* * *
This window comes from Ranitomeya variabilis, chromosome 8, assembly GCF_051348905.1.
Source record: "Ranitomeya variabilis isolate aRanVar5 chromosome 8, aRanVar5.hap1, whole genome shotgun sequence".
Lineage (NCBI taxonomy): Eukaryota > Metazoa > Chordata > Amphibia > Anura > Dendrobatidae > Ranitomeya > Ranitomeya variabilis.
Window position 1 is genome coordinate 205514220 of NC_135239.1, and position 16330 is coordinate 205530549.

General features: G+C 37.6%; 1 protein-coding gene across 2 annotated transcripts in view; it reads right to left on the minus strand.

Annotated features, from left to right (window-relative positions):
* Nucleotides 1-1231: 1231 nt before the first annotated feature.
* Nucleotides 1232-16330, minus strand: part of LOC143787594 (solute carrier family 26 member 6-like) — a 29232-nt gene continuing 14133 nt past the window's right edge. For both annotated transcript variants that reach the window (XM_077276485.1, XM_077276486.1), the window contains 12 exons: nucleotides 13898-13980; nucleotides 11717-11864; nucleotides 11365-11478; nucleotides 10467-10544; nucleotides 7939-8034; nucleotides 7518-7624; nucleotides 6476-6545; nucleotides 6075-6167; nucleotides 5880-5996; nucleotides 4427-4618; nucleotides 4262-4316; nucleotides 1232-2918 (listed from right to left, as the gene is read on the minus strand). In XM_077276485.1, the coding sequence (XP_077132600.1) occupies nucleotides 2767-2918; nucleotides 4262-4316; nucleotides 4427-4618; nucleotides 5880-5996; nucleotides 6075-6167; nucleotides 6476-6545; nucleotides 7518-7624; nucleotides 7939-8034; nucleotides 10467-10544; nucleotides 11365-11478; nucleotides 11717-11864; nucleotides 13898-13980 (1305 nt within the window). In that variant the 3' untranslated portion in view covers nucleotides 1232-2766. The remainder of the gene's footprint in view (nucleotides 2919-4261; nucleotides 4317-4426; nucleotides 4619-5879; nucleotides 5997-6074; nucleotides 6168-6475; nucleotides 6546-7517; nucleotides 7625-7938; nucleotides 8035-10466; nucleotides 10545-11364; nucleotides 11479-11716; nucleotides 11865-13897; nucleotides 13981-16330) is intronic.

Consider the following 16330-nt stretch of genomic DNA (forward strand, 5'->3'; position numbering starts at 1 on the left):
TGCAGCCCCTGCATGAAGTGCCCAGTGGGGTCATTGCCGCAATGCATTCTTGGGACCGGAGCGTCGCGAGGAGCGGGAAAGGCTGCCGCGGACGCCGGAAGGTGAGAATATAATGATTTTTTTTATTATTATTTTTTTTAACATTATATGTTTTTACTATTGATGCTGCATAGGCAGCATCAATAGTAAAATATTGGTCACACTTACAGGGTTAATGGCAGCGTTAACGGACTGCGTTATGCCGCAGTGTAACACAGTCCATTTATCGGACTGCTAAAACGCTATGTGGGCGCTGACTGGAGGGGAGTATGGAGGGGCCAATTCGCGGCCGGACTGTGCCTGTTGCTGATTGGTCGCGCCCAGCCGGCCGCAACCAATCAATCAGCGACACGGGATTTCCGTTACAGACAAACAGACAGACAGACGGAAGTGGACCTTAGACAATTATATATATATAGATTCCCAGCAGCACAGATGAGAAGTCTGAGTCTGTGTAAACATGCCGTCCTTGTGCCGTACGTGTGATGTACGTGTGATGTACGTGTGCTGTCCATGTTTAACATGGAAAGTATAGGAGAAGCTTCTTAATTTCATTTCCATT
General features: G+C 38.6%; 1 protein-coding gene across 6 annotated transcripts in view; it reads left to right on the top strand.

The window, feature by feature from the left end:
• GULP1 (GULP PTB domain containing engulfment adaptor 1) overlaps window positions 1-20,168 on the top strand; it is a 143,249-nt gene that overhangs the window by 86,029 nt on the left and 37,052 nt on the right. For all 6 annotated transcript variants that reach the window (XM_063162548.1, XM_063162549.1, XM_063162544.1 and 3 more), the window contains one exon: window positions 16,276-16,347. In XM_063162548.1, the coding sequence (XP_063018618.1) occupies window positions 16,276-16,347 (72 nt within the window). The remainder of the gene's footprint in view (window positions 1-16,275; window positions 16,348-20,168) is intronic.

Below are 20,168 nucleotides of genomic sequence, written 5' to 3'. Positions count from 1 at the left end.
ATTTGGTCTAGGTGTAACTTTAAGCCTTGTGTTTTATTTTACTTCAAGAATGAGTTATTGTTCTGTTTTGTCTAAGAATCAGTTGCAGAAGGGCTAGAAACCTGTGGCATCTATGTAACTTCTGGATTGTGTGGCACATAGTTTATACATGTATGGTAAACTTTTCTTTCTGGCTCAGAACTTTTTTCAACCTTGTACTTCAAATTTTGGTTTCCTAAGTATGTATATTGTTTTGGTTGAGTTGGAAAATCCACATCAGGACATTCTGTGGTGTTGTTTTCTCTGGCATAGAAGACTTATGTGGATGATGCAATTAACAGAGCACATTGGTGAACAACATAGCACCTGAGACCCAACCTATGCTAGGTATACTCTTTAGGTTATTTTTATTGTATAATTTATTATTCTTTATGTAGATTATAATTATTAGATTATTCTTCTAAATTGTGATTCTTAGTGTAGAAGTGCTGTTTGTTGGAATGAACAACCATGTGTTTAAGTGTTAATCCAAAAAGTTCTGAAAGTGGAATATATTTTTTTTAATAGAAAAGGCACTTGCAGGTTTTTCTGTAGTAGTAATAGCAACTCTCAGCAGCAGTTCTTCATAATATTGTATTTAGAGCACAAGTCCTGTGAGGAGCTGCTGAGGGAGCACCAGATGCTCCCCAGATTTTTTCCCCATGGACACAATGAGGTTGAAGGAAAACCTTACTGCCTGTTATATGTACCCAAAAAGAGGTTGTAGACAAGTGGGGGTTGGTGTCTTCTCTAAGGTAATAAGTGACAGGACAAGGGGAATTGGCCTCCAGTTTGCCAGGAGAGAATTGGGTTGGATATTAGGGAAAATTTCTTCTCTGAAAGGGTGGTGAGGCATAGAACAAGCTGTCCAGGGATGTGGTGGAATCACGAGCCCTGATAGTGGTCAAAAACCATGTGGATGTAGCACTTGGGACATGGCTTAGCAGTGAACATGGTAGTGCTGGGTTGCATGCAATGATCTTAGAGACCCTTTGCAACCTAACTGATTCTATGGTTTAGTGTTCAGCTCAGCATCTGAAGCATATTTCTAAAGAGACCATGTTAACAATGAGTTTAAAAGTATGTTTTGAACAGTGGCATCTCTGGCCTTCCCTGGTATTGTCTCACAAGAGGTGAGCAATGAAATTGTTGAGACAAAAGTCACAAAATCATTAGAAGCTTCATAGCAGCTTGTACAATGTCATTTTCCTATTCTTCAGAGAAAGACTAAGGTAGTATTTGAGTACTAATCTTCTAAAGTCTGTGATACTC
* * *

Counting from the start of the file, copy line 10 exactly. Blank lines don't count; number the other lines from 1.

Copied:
TGCAGCCCCTGCATGAAGTGCCCAGTGGGGTCATTGCCGCAATGCATTCTTGGGACCGGAGCGTCGCGAGGAGCGGGAAAGGCTGCCGCGGACGCCGGAAGGTGAGAATATAATGATTTTTTTTATTATTATTTTTTTTAACATTATATGTTTTTACTATTGATGCTGCATAGGCAGCATCAATAGTAAAATATTGGTCACACTTACAGGGTTAATGGCAGCGTTAACGGACTGCGTTATGCCGCAGTGTAACACAGTCCATTTATCGGACTGCTAAAACGCTATGTGGGCGCTGACTGGAGGGGAGTATGGAGGGGCCAATTCGCGGCCGGACTGTGCCTGTTGCTGATTGGTCGCGCCCAGCCGGCCGCAACCAATCAATCAGCGACACGGGATTTCCGTTACAGACAAACAGACAGACAGACGGAAGTGGACCTTAGACAATTATATATATATAGATTCCCAGCAGCACAGATGAGAAGTCTGAGTCTGTGTAAACATGCCGTCCTTGTGCCGTACGTGTGATGTACGTGTGATGTACGTGTGCTGTCCATGTTTAACATGGAAAGTATAGGAGAAGCTTCTTAATTTCATTTCCATT